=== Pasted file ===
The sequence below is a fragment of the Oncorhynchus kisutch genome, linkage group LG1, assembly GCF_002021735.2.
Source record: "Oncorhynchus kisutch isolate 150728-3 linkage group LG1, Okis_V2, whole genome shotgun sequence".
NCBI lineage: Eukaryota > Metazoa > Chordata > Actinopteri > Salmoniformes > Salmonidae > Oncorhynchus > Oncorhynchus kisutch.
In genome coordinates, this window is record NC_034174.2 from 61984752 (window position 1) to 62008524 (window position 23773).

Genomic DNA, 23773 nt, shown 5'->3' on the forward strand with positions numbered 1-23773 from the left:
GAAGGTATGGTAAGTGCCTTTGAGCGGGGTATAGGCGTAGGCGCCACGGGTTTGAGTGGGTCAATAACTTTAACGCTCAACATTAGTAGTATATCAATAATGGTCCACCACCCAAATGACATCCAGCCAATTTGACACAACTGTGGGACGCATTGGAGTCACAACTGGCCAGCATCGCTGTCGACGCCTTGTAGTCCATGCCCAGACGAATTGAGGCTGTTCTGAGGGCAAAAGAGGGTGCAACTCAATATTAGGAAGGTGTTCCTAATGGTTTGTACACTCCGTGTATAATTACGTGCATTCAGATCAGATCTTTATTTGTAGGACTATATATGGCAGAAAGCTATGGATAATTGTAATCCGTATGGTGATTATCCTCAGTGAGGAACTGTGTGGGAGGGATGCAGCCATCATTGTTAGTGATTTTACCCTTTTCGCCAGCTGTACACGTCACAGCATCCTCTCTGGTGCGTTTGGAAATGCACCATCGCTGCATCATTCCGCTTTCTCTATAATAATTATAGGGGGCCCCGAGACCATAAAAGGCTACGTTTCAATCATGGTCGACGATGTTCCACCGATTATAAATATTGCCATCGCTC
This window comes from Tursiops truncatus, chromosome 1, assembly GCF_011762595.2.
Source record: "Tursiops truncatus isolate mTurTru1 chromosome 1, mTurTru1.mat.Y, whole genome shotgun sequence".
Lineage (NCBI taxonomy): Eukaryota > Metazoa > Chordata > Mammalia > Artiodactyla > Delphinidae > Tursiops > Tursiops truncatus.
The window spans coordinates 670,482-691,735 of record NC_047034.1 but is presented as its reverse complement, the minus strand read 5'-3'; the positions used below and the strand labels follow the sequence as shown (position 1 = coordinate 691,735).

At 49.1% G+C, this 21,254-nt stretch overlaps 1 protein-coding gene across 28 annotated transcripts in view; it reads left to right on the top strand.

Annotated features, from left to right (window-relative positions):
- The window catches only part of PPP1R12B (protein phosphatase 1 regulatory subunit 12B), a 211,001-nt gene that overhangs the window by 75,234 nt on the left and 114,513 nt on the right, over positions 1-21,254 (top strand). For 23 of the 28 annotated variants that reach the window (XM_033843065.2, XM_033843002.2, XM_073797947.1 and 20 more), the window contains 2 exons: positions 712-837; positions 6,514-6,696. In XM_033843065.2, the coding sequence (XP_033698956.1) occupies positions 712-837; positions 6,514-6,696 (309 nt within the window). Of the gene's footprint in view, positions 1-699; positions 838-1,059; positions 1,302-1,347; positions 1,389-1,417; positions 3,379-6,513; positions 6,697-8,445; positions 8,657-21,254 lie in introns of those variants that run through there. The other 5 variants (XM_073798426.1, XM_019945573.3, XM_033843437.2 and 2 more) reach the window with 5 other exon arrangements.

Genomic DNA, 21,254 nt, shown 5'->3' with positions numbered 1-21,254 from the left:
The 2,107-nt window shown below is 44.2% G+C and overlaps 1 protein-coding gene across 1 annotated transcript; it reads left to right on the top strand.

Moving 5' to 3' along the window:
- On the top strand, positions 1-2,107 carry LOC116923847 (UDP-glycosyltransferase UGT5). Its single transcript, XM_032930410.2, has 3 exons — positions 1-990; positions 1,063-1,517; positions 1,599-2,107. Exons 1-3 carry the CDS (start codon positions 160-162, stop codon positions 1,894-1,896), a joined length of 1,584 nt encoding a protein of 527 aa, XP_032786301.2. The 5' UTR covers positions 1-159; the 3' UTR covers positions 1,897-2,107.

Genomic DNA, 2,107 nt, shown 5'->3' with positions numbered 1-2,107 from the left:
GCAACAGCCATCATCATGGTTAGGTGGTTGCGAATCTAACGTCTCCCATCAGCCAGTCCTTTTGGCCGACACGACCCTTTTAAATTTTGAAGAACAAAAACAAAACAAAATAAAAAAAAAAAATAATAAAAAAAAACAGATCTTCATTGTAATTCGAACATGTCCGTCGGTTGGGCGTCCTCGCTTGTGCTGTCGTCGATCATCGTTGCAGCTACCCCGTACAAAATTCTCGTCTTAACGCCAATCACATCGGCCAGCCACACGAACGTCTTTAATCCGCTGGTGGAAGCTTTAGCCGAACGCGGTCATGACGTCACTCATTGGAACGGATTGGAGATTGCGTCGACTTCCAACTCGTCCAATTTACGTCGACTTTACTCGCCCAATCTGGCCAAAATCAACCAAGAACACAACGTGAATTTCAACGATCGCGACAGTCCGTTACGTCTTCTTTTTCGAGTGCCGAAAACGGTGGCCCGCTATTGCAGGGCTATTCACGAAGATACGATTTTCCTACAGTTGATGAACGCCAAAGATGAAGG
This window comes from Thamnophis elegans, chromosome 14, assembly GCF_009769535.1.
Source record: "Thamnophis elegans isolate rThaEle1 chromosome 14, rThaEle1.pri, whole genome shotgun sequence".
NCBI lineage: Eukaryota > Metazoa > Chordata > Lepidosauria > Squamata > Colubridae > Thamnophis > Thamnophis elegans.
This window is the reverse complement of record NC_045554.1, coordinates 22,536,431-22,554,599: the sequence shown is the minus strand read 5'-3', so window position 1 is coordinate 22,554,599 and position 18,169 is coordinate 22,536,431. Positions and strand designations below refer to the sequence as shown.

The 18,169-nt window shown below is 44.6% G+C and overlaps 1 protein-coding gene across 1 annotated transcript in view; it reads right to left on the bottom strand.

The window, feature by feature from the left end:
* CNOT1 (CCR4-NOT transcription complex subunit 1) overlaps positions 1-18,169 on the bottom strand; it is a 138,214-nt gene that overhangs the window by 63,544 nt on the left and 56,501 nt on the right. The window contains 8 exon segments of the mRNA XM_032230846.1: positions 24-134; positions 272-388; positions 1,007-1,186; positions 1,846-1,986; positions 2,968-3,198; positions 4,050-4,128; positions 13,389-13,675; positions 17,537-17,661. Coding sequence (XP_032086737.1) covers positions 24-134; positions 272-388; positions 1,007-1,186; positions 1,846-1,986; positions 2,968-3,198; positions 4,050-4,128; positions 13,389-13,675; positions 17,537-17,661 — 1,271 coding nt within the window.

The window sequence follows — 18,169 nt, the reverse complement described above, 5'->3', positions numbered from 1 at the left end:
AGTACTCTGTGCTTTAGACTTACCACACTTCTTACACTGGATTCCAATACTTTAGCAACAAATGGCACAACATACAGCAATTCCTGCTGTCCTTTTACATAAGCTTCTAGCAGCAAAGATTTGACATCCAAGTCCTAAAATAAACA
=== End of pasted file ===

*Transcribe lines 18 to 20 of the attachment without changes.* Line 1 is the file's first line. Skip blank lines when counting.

Genomic DNA, 2,107 nt, shown 5'->3' with positions numbered 1-2,107 from the left:
GCAACAGCCATCATCATGGTTAGGTGGTTGCGAATCTAACGTCTCCCATCAGCCAGTCCTTTTGGCCGACACGACCCTTTTAAATTTTGAAGAACAAAAACAAAACAAAATAAAAAAAAAAAATAATAAAAAAAAACAGATCTTCATTGTAATTCGAACATGTCCGTCGGTTGGGCGTCCTCGCTTGTGCTGTCGTCGATCATCGTTGCAGCTACCCCGTACAAAATTCTCGTCTTAACGCCAATCACATCGGCCAGCCACACGAACGTCTTTAATCCGCTGGTGGAAGCTTTAGCCGAACGCGGTCATGACGTCACTCATTGGAACGGATTGGAGATTGCGTCGACTTCCAACTCGTCCAATTTACGTCGACTTTACTCGCCCAATCTGGCCAAAATCAACCAAGAACACAACGTGAATTTCAACGATCGCGACAGTCCGTTACGTCTTCTTTTTCGAGTGCCGAAAACGGTGGCCCGCTATTGCAGGGCTATTCACGAAGATACGATTTTCCTACAGTTGATGAACGCCAAAGATGAAGG
This window comes from Thamnophis elegans, chromosome 14, assembly GCF_009769535.1.